Dedication of the Sulam Center

Professor of Religious Studies Susan Nowak '77 on Nazareth’s unique prayer space for those of Jewish and Muslim faiths.

by Susan E. Nowak '77

Rachel Zeger ’17  and Sophia Qureshi ’19

Rachel Zeger ’17 (left) holding the Torah and Sophia Qureshi ’19 holding the Quran at the May 1 dedication of the Sulam Center.

Many times of late we gather for interfaith services because something tragic has happened. But today is not one of those days. Today is a great and glorious day in the history of Nazareth College. And I say this to you from a very particular perspective, as a Sister of St. Joseph, a member of the congregation that founded this College, and as someone who teaches here and has seen the evolution of the college. When asked if the founding vision of the college is connected to today’s dedication of the Sulam Center, my answer is a sincere, “Yes!”

A quick history lesson reveals the connection. In 1650, LePuy, France, six Catholic women shared a revolutionary vision. They wanted to become the first congregation of women religious to live and work among the people they served. Their vision was shaped by two organically related spiritual values: first, to respond with care and compassion to the needs of people unseen and uncared for by society and second, to build community between and among all people “without distinction.” These values form the template of a SSJ’s life work: uniting “neighbor with neighbor and neighbor with God.” Affirming that we are all, without exception, irrevocably, intimately, connected.

In the early 1920s, the Sisters were asked by Rochester’s bishop to start a college specifically for Catholic women. Why? Think about our national climate at the time of Nazareth’s founding. Catholics were considered anti-intellectual “sheep.” Common prejudice held that Catholics blindly accepted whatever the Pope decreed. Our national ethos was also anti-female. It held that women did not possess the intellectual prowess to dive into the life of the mind.

The Sisters did not accept these narrow-minded canards. We agreed to found a college, but in doing so, made it our own. The first sister-faculty studied at academic institutions as varied as Oxford, the Sorbonne, and Fordham; diverse academic disciplines and distinctive academic worldviews shaped the curricula. Nazareth’s mission was to graduate Catholic women who possessed a sense of agency and accepted the social responsibility that came with that agency. Their development was wholistic in nature, a generative confluence of intellect, spirituality, ethics, and aesthetics.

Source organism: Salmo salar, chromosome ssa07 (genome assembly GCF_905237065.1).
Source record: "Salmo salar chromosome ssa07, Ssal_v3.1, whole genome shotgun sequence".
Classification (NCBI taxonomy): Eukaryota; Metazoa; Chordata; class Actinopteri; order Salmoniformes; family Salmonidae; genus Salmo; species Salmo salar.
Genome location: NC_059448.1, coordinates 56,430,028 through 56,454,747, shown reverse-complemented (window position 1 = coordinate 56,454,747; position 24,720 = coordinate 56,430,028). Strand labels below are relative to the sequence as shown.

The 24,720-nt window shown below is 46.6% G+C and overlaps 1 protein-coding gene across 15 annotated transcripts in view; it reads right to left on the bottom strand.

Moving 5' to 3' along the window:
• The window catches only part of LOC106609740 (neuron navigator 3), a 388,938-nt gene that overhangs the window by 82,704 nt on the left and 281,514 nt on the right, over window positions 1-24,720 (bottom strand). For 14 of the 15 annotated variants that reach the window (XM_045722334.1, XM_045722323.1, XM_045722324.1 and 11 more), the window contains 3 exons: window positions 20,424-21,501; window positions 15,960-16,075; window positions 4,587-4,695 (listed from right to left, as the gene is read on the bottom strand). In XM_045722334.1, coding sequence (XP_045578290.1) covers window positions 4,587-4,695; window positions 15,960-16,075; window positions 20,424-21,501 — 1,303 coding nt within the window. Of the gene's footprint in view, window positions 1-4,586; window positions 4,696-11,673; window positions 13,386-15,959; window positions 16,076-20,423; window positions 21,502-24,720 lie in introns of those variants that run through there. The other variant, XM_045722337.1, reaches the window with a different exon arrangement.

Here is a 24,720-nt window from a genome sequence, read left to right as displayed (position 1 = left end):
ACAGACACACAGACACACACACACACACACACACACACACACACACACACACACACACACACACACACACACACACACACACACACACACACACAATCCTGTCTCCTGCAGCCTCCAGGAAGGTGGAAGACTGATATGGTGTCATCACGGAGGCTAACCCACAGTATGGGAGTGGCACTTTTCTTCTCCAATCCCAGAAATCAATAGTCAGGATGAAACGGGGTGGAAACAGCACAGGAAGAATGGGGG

In the late 1960s/early 1970s, the Sisters recognized that the College’s mission no longer adequately met the needs of their students. The time of transformation was before them; Nazareth became a private, nondenominational institution. Be not fooled, this was a hard-fought decision, but it arose from the spiritual values that guided the Congregation’s life. Nazareth opened its doors to women, and eventually men, of any faith and no faith. It transformed its Theology Department into a Religious Studies Department. Campus Ministry became The Center for Spirituality with Catholic and Protestant student clubs, Hillel and the Muslim Student Association, Quakers and Harvesters, and, perhaps most importantly, ASH, for humanist, nontheistic students. The Hickey Center for Interfaith Study and Dialogue was established.

This is the Nazareth of today, the Nazareth for which there is deep appreciation among SSJs. The Sisters sent me here today with great joy in their hearts. They know that what we are doing at Nazareth is unprecedented. Dedicating a shared, physical space on campus where Jews and Muslims worship in freedom and comfort is not the norm on U.S. campuses. The joy the Sisters feel springs from a trust that the Sulam Center signals Nazareth’s next stage of growth and represents the College’s commitment to that growth. I believe this growth and commitment is why Nazareth still exists today. It is certainly why we are each here today. I thank you for being with us on the journey.

Susan E. Nowak '77, Ph.D., S.S.J., is professor and chair of religious studies.